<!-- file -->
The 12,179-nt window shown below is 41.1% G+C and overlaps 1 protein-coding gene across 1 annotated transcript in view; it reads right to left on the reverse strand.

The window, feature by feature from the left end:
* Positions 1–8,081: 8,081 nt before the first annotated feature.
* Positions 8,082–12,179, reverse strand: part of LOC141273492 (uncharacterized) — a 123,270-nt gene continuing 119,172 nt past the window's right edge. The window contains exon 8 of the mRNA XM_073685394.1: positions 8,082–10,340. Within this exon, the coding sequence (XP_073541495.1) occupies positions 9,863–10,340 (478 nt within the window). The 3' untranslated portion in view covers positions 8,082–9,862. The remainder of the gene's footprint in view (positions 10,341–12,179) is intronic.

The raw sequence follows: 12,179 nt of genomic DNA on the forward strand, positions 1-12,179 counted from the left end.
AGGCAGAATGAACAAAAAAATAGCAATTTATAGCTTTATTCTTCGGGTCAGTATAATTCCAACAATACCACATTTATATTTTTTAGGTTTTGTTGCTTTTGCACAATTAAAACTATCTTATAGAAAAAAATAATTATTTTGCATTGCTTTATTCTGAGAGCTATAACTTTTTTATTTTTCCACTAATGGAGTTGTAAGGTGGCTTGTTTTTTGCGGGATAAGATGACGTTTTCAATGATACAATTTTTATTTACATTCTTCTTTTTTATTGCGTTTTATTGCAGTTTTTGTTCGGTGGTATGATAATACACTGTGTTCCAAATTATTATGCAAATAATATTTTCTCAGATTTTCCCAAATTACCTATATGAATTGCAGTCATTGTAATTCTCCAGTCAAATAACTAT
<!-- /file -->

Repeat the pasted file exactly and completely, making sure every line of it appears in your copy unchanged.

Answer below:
The 12,179-nt window shown below is 41.1% G+C and overlaps 1 protein-coding gene across 1 annotated transcript in view; it reads right to left on the reverse strand.

The window, feature by feature from the left end:
* Positions 1–8,081: 8,081 nt before the first annotated feature.
* Positions 8,082–12,179, reverse strand: part of LOC141273492 (uncharacterized) — a 123,270-nt gene continuing 119,172 nt past the window's right edge. The window contains exon 8 of the mRNA XM_073685394.1: positions 8,082–10,340. Within this exon, the coding sequence (XP_073541495.1) occupies positions 9,863–10,340 (478 nt within the window). The 3' untranslated portion in view covers positions 8,082–9,862. The remainder of the gene's footprint in view (positions 10,341–12,179) is intronic.

The raw sequence follows: 12,179 nt of genomic DNA on the forward strand, positions 1-12,179 counted from the left end.
AGGCAGAATGAACAAAAAAATAGCAATTTATAGCTTTATTCTTCGGGTCAGTATAATTCCAACAATACCACATTTATATTTTTTAGGTTTTGTTGCTTTTGCACAATTAAAACTATCTTATAGAAAAAAATAATTATTTTGCATTGCTTTATTCTGAGAGCTATAACTTTTTTATTTTTCCACTAATGGAGTTGTAAGGTGGCTTGTTTTTTGCGGGATAAGATGACGTTTTCAATGATACAATTTTTATTTACATTCTTCTTTTTTATTGCGTTTTATTGCAGTTTTTGTTCGGTGGTATGATAATACACTGTGTTCCAAATTATTATGCAAATAATATTTTCTCAGATTTTCCCAAATTACCTATATGAATTGCAGTCATTGTAATTCTCCAGTCAAATAACTAT